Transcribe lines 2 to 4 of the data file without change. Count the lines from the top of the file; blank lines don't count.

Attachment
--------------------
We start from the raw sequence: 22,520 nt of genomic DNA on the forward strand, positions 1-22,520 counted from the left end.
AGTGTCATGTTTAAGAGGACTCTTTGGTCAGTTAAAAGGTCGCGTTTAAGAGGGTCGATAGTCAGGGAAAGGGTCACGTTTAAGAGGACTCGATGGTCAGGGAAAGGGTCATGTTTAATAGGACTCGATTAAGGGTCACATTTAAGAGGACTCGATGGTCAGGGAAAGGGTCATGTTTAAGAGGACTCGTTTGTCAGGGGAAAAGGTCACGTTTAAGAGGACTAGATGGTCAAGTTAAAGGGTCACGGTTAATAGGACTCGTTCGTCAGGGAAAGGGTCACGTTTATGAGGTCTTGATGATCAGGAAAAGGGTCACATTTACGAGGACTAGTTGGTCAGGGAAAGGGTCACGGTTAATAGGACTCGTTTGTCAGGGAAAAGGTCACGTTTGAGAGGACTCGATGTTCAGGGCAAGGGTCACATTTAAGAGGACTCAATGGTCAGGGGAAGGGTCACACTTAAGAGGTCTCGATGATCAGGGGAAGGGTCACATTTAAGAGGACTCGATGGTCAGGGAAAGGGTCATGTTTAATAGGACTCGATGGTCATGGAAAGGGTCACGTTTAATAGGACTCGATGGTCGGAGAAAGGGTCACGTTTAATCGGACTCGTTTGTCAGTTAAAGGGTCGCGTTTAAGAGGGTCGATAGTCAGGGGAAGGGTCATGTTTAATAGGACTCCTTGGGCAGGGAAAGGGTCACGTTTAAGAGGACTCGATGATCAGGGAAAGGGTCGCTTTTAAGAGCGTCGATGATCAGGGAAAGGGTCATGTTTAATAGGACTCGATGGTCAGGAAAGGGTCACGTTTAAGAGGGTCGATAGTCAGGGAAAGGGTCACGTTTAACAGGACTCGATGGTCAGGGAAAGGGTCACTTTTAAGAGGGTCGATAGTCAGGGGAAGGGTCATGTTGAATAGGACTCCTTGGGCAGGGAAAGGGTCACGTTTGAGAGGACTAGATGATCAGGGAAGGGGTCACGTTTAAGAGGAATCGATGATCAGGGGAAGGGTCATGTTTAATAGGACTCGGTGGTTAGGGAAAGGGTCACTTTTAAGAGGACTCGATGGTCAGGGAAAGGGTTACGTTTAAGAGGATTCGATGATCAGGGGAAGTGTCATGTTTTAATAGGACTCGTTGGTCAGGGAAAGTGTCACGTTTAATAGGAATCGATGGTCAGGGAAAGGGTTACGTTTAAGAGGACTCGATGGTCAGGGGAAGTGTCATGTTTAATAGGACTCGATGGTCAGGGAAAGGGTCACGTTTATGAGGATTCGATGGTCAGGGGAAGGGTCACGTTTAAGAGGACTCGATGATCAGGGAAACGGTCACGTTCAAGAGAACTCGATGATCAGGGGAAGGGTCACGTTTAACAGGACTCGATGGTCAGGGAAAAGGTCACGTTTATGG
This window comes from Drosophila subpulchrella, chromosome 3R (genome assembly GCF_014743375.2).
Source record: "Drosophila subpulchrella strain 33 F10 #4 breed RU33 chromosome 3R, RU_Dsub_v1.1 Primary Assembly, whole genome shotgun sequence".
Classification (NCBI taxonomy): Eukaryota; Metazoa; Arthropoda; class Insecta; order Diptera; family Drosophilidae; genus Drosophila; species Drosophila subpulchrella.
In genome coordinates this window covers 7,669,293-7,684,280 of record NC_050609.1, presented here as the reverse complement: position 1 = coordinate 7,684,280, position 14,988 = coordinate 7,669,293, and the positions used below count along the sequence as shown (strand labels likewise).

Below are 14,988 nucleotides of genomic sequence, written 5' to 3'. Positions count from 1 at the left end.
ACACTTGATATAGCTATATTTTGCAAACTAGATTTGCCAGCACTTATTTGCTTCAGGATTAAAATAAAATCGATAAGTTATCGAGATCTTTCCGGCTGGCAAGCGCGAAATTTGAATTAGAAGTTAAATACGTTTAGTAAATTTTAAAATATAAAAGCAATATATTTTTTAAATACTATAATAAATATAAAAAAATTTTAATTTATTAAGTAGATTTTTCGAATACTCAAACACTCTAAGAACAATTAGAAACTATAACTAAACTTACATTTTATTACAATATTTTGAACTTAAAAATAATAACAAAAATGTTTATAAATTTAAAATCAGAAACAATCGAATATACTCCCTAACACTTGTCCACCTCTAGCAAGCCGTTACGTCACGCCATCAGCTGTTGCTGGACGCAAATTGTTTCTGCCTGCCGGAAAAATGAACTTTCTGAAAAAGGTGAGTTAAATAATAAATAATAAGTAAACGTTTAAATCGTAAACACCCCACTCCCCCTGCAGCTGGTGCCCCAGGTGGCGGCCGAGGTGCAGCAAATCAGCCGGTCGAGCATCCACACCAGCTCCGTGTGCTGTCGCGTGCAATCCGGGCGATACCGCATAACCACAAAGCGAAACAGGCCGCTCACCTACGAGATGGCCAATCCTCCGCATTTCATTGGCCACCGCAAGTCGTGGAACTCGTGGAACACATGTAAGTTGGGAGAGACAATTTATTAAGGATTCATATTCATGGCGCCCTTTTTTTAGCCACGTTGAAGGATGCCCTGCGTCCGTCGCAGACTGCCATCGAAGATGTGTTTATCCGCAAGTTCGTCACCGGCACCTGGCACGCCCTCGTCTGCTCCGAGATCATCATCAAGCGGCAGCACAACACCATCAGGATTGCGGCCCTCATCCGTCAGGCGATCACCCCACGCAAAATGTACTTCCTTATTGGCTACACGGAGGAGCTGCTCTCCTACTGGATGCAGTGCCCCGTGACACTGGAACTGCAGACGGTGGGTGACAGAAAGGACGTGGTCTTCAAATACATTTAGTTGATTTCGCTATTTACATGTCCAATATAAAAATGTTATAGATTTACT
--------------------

AGTGTCATGTTTAAGAGGACTCTTTGGTCAGTTAAAAGGTCGCGTTTAAGAGGGTCGATAGTCAGGGAAAGGGTCACGTTTAAGAGGACTCGATGGTCAGGGAAAGGGTCATGTTTAATAGGACTCGATTAAGGGTCACATTTAAGAGGACTCGATGGTCAGGGAAAGGGTCATGTTTAAGAGGACTCGTTTGTCAGGGGAAAAGGTCACGTTTAAGAGGACTAGATGGTCAAGTTAAAGGGTCACGGTTAATAGGACTCGTTCGTCAGGGAAAGGGTCACGTTTATGAGGTCTTGATGATCAGGAAAAGGGTCACATTTACGAGGACTAGTTGGTCAGGGAAAGGGTCACGGTTAATAGGACTCGTTTGTCAGGGAAAAGGTCACGTTTGAGAGGACTCGATGTTCAGGGCAAGGGTCACATTTAAGAGGACTCAATGGTCAGGGGAAGGGTCACACTTAAGAGGTCTCGATGATCAGGGGAAGGGTCACATTTAAGAGGACTCGATGGTCAGGGAAAGGGTCATGTTTAATAGGACTCGATGGTCATGGAAAGGGTCACGTTTAATAGGACTCGATGGTCGGAGAAAGGGTCACGTTTAATCGGACTCGTTTGTCAGTTAAAGGGTCGCGTTTAAGAGGGTCGATAGTCAGGGGAAGGGTCATGTTTAATAGGACTCCTTGGGCAGGGAAAGGGTCACGTTTAAGAGGACTCGATGATCAGGGAAAGGGTCGCTTTTAAGAGCGTCGATGATCAGGGAAAGGGTCATGTTTAATAGGACTCGATGGTCAGGAAAGGGTCACGTTTAAGAGGGTCGATAGTCAGGGAAAGGGTCACGTTTAACAGGACTCGATGGTCAGGGAAAGGGTCACTTTTAAGAGGGTCGATAGTCAGGGGAAGGGTCATGTTGAATAGGACTCCTTGGGCAGGGAAAGGGTCACGTTTGAGAGGACTAGATGATCAGGGAAGGGGTCACGTTTAAGAGGAATCGATGATCAGGGGAAGGGTCATGTTTAATAGGACTCGGTGGTTAGGGAAAGGGTCACTTTTAAGAGGACTCGATGGTCAGGGAAAGGGTTACGTTTAAGAGGATTCGATGATCAGGGGAAGTGTCATGTTTTAATAGGACTCGTTGGTCAGGGAAAGTGTCACGTTTAATAGGAATCGATGGTCAGGGAAAGGGTTACGTTTAAGAGGACTCGATGGTCAGGGGAAGTGTCATGTTTAATAGGACTCGATGGTCAGGGAAAGGGTCACGTTTATGAGGATTCGATGGTCAGGGGAAGGGTCACGTTTAAGAGGACTCGATGATCAGGGAAACGGTCACGTTCAAGAGAACTCGATGATCAGGGGAAGGGTCACGTTTAACAGGACTCGATGGTCAGGGAAAAGGTCACGTTTATGG
This window comes from Drosophila subpulchrella, chromosome 3R (genome assembly GCF_014743375.2).
Source record: "Drosophila subpulchrella strain 33 F10 #4 breed RU33 chromosome 3R, RU_Dsub_v1.1 Primary Assembly, whole genome shotgun sequence".